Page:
Getting messy is a blast for most children, and where better to get messy than the great outdoors? Outside is as good a place as the classroom to hone a child’s cognitive skills, with endless opportunities for exploration and adventure. Outdoors, they have the freedom to run, jump, kick, throw and burn pent-up energy, testing their physical limits, challenging their endurance, exercizing their imagination and building their self-confidence in the process.

Being in natural environments also lends a plethora of mental health benefits too. Listening to the breeze, smelling the flowers, looking at the birds, and turning over rocks to see what lies beneath can be quite magical experiences that help children relax and feel calm.

Swings are fun for all children. Nature walks with lots of chatting about the scenery and collecting things along the way provide invaluable sensory inputs. And what better than a picnic to break out of the normal routine and get some fresh air and exercize!

It can feel challenging to engage disabled children in outdoor activities but it’s critical to their learning and skill-building. It also makes it easier for them to make friends and practice social interactions in a low-pressure setting.

Playing together teaches children to forge connections, share, and resolve conflicts democratically. They learn that life’s more fun if they’re fair and cooperative rather than bossy or aggressive. They learn to negotiate, accommodate and advocate for themselves – all essential skills for a fulfilling life.

Puzzles help children develop a range of physical and cognitive skills. By picking up and matching pieces, they improve their fine motor skills, spatial awareness and hand-eye coordination. They develop their reasoning and decision-making skills, and learn the value of persistence as every piece fitted in takes them closer to the ‘big picture’.

The freedom to manipulate different materials through art is a great way for children to explore and experiment. The variety of art materials, forms and techniques contributes to their mental, physical and emotional development in a myriad of ways. Drawing and painting help improve fine motor skills. By thinking about who she’s going to put into her family portrait, a child learns to plan and follow through. By thinking about the colors she’ll use to paint her house, she learns to observe and develop artistry as she mixes colors.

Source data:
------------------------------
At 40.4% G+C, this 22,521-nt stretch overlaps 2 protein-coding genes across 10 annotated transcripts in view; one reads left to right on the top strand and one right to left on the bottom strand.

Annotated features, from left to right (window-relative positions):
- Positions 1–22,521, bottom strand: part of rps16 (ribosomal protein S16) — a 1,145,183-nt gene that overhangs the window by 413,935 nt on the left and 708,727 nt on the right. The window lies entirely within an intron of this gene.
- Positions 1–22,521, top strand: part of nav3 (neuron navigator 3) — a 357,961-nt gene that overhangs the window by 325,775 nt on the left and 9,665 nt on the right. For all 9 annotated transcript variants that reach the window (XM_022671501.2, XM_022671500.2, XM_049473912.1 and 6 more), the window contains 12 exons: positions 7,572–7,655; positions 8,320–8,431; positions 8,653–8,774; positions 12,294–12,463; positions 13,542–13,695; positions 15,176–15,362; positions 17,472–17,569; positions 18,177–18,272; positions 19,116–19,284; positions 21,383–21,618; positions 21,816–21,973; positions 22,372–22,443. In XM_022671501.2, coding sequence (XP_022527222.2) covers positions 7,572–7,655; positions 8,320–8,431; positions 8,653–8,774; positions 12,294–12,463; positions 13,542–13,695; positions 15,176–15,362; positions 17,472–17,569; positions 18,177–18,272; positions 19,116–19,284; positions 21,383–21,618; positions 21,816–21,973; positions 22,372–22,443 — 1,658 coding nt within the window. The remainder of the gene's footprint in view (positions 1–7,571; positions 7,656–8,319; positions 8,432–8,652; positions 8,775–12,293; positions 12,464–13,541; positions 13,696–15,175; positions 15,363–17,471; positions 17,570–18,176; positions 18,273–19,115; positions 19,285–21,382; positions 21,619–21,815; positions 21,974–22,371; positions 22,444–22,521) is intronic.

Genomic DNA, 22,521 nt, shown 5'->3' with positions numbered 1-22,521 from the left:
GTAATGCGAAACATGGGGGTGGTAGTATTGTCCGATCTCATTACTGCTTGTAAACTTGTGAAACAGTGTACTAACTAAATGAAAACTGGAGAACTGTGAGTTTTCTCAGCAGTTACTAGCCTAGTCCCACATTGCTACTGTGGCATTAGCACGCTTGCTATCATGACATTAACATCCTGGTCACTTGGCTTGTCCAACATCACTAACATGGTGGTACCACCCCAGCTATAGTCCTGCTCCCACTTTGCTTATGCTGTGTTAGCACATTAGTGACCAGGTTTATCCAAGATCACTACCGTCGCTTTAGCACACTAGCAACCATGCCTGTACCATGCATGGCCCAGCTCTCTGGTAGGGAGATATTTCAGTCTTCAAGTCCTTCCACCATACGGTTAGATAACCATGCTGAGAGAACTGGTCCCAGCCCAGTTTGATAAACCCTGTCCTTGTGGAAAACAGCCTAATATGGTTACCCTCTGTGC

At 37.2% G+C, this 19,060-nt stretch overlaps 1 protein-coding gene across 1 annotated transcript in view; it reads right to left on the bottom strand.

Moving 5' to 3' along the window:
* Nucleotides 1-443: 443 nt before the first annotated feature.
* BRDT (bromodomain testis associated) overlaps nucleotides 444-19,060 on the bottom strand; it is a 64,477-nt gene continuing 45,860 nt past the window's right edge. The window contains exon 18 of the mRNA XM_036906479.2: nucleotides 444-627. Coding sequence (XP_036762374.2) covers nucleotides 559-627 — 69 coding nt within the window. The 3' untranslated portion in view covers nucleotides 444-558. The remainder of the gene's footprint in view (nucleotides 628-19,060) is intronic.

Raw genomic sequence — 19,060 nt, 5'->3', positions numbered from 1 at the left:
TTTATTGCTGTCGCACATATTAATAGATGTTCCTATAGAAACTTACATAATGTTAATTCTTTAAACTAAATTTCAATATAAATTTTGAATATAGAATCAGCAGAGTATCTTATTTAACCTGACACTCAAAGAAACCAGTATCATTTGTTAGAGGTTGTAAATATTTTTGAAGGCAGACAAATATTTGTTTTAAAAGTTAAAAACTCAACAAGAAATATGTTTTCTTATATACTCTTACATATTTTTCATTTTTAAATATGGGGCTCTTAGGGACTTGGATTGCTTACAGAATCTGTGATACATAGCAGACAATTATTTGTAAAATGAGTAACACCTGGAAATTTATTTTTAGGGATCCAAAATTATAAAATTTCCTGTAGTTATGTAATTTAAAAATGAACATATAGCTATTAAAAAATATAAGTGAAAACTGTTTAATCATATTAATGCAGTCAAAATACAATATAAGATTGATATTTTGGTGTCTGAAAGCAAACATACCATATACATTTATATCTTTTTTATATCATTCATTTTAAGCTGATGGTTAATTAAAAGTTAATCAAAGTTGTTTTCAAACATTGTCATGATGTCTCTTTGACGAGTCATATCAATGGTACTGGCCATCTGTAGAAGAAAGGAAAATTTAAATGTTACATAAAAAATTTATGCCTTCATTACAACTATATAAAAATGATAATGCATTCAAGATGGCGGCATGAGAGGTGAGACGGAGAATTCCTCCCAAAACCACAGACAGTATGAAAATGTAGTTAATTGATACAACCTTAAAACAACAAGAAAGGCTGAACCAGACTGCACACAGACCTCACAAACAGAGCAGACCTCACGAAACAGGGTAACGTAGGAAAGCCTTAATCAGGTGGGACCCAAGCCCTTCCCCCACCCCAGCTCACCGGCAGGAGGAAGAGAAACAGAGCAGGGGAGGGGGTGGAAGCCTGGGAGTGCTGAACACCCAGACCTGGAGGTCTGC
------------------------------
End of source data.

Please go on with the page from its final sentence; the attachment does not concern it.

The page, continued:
Albert Einstein described imagination as “everything”. A good book opens doors to worlds previously unimagined, sparking creativity, joy and playfulness. Picture books can be read aloud to younger children and work as a springboard to art and craft, dress-up, playdough, puppets, scavenger hunts and science experiments. They encourage a child’s language, observation skills and thinking, as well as her social and emotional development.

Young children love to sing, make music, and move to a beat. Learning new songs and dances, beating a drum or shaking a tambourine helps them feel proud and accomplished. Meanwhile, they’re also developing math, reading, language and social skills. Rhymes, for example, help children match the sounds of language, which is a pre-reading skill. Songs expand their vocabulary by exposing them to new words. Playing music and dancing – two steps forward, twirl, one step back – teaches them to recognize and repeat patterns, which develops math skills.